I don’t know that the shaking will end with the election of a new president (probably not). And I don’t know how things will settle out when it’s all said and done. But I know that even in the midst of the shaking we can see the strong things, the true things, the greater things.

These United States of America are greater than politics, greater than government, greater than political parties. We the People will keep on keeping on regardless of political outcomes. On the micro level, where we actually live, most of us have pretty good sense and good intentions. We know how to pull together and get along. There is still common decency around even though we’re hard-pressed to find it in the news and on social media.

Maybe, instead of drawing lines in the sand and fitting people into preconceived boxes, if we actually talked with each other, listened to each other’s points of view, and embraced our common ground, our government might get more and better things done.

So forget what you think you know about liberals, evangelicals, progressives, conservatives, minorities, refugees, and so on. Go talk to someone different from yourself with the goal of understanding, not persuading. Listen. Learn. Engage.

And celebrate the things that I hope will remain after this shaking: the great American experiment of government of the people, by the people, for the people; a land of freedom (even if we’re still working out what that exactly looks like); a nation of opportunity so great that people from other nations long to come here, both legally and illegally. God bless America!

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Remembering 9/11 and Why We Must

September 11, 2001. A day to remember. A day that showcased both the worst and the best of humanity. A day that changed America, shattering our sense of security, our sense of separateness.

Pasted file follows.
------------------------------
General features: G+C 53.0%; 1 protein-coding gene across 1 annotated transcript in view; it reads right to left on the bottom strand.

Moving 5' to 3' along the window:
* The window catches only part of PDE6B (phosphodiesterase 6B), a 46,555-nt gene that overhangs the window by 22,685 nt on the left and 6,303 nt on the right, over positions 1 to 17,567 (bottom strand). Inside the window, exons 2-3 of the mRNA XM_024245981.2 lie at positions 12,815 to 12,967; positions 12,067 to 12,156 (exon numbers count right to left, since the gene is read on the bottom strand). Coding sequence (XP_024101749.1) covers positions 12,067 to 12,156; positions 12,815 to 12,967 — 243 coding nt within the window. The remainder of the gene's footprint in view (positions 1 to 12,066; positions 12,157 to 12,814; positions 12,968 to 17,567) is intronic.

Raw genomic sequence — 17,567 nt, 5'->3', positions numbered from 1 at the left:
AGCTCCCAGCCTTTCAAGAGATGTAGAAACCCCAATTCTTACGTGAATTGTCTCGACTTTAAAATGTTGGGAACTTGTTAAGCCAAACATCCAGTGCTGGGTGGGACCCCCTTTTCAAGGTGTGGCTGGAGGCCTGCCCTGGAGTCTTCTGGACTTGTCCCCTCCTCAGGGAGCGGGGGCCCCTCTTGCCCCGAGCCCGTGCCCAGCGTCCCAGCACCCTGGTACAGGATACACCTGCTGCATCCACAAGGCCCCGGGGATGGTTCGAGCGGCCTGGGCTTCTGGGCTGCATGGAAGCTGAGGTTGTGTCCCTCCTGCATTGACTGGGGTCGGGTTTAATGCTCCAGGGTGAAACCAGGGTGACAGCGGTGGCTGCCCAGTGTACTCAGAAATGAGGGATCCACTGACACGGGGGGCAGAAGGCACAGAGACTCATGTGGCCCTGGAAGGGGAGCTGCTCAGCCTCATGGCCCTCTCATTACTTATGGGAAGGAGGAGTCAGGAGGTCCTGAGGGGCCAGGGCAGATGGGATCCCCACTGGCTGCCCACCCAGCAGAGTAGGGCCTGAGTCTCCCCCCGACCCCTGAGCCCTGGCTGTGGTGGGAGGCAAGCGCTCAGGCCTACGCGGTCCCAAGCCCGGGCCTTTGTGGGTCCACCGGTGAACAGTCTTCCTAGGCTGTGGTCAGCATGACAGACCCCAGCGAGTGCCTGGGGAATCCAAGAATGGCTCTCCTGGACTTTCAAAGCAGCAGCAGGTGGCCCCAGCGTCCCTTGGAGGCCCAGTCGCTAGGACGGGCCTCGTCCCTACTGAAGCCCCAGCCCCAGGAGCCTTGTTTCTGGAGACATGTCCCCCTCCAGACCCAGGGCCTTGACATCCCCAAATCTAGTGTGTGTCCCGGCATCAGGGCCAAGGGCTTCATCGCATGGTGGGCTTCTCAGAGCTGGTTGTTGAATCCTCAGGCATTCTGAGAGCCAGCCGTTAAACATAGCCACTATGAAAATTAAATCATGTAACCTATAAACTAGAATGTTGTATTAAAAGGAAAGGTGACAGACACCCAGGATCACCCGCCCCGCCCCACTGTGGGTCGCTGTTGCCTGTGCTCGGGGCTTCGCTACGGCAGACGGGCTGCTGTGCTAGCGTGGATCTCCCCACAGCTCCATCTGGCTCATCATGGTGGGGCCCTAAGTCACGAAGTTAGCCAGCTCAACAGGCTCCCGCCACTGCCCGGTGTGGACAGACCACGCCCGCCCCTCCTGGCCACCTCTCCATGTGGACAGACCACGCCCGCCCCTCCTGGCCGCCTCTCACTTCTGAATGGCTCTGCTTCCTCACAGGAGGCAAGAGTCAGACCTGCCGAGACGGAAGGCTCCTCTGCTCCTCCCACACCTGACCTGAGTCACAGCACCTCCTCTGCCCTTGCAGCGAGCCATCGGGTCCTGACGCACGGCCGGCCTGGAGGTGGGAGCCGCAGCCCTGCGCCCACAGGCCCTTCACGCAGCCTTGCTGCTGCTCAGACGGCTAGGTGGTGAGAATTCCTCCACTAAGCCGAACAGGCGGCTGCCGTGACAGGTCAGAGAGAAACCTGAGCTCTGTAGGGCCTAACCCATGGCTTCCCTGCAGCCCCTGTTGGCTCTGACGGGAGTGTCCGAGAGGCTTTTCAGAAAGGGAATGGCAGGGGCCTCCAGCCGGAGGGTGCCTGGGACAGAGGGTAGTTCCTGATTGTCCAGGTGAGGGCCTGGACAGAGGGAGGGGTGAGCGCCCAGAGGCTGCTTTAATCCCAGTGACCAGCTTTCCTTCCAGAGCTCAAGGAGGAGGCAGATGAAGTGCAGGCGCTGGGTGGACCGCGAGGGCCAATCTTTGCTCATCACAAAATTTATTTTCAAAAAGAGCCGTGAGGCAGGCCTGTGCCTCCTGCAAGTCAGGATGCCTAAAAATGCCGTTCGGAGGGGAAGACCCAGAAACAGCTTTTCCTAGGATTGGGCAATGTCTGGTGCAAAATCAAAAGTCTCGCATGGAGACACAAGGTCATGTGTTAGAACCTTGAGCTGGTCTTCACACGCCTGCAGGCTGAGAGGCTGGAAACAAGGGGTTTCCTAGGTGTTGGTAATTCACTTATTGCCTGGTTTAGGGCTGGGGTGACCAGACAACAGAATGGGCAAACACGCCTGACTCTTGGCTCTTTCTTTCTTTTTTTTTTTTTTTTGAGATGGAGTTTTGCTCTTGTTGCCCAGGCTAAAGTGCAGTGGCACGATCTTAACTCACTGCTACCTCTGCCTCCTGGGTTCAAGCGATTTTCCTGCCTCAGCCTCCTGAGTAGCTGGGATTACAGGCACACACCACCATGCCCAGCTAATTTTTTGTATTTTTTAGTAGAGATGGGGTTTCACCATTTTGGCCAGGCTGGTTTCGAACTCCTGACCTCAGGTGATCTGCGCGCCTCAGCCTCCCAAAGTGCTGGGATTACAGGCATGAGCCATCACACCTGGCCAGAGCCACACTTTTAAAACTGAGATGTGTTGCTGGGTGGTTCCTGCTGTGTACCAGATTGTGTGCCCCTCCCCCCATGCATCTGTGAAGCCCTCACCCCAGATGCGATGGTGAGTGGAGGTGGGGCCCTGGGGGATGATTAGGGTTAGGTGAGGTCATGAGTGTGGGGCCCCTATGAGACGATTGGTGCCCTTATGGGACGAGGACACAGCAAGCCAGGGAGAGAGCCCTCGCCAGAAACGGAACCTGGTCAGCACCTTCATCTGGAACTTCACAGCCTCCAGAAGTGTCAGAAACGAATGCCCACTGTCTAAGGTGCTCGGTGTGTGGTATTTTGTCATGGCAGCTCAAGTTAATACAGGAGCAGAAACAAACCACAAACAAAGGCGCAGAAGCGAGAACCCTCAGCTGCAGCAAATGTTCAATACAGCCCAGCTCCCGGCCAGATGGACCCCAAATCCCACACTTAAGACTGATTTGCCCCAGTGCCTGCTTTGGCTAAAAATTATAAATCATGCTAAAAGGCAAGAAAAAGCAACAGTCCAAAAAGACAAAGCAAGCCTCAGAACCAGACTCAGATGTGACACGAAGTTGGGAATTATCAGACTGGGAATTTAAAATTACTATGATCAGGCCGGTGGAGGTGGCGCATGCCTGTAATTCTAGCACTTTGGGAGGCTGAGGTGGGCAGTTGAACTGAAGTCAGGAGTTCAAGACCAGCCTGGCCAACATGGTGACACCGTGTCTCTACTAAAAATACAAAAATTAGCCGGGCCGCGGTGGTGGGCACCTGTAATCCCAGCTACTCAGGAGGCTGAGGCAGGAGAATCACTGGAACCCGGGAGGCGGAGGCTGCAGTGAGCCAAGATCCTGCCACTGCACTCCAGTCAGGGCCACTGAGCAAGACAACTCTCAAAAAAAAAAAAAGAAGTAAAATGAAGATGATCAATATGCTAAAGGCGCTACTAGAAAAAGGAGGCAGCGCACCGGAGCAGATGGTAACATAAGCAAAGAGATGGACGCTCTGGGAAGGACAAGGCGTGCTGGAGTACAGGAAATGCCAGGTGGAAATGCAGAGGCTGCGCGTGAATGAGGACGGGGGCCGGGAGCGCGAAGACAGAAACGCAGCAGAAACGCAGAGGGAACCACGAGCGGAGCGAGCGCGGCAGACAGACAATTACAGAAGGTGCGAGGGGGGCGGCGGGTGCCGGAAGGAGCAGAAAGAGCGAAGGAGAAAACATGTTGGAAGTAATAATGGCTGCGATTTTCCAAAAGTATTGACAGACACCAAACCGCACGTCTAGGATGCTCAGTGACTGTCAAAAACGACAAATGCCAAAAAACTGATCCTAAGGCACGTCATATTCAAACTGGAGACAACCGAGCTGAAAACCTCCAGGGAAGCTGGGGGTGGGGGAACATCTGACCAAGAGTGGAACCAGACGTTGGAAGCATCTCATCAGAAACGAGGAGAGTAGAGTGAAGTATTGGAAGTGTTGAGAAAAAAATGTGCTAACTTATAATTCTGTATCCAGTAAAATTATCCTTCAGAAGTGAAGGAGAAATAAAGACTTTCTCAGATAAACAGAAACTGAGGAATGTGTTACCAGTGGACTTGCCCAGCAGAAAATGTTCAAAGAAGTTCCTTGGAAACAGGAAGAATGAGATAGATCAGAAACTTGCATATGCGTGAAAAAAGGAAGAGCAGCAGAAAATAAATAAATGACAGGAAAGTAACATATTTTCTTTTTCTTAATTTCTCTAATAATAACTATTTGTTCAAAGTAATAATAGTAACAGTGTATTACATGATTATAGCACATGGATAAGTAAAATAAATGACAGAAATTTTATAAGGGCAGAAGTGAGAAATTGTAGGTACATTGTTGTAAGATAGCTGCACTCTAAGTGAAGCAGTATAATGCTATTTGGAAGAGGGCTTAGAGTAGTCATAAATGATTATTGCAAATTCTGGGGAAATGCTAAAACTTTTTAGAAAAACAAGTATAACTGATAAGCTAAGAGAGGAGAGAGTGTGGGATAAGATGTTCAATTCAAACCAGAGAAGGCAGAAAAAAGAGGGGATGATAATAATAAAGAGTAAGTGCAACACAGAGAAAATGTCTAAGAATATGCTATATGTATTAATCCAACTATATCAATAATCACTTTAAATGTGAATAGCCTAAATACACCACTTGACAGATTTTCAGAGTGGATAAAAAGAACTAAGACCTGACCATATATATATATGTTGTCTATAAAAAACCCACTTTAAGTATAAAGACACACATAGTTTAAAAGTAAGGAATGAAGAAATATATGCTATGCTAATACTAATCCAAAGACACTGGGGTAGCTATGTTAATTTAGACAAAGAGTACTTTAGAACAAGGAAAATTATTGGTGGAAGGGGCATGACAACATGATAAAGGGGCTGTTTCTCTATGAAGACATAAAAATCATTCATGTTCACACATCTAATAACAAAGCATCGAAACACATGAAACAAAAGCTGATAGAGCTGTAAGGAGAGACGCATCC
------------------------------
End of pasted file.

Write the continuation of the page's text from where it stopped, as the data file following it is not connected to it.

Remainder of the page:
I remember the unspeakable horror as I watched events unfold as “breaking news.” The planes, the collapse of buildings, the terrible loss of life, the eventual loss of hope for survivors.

I remember having the news report on the television at Friedman’s Jewelers where I worked at the time. One young man walked up to the counter, saw the news, shook his head, and asked, “What country is that?” When I told him it was our country, he joined the rest of us in disbelief.

I remember standing with many employees and shoppers at the mall (where our store was located) as we circled up, and joined hands in the center court to pray. Prayers for the tragedy, prayers for our nation. The buying and selling of stuff was put on hold so we could tend to our nation’s wounds in our own way.

The horror of that day. So many people working just like any other day–suddenly gone. So many passengers flying to their doom. The jet-fueled fire consuming steel. The desperate who couldn’t bear to wait. The buildings’ collapsing, stealing away the hope of rescue for so many. The rescuers turned victims. The missing. The ache of the families searching for loved ones for so long afterward. The revelation that it was not an accident, but a planned attack designed to be horrific and devastating. The senseless destruction of life, of property, of the sense of security, of the world as we knew it.

The heroics of that day. The firefighters and first responders who ran toward the devastation in hopes of saving others. The “regular folks” who did the same. The courageous trapped inside who led others to safety with them against all odds. The brave passengers who overcame the evil, crashing into a Pennsylvania field instead of the terrorists’ target. The multitudes who helped and gave and prayed and did whatever they could.

We need to remember. To remember it all. Not just our personal stories or the stories of first responders. But also, especially, the stories of the Taken, the Survivors, the Brave, the Terror, the Terrorists. The immense distance between the deliberate choice to sacrifice in order to take lives and the equally deliberate choice to sacrifice in order to save lives.

In a way, this is the story of humanity. This is the story of us. Our lives, our hope, hang always in the balance.

We must remember.

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Why You Should Cross the Border

Sometimes it’s good to get out into the world and cross some borders. This summer our family drove to Canada–from Georgia–for our vacation. We crossed several state borders along the way, but, of course, the big one was the border into Canada, where we dared to leave our homeland behind, if only for a few days.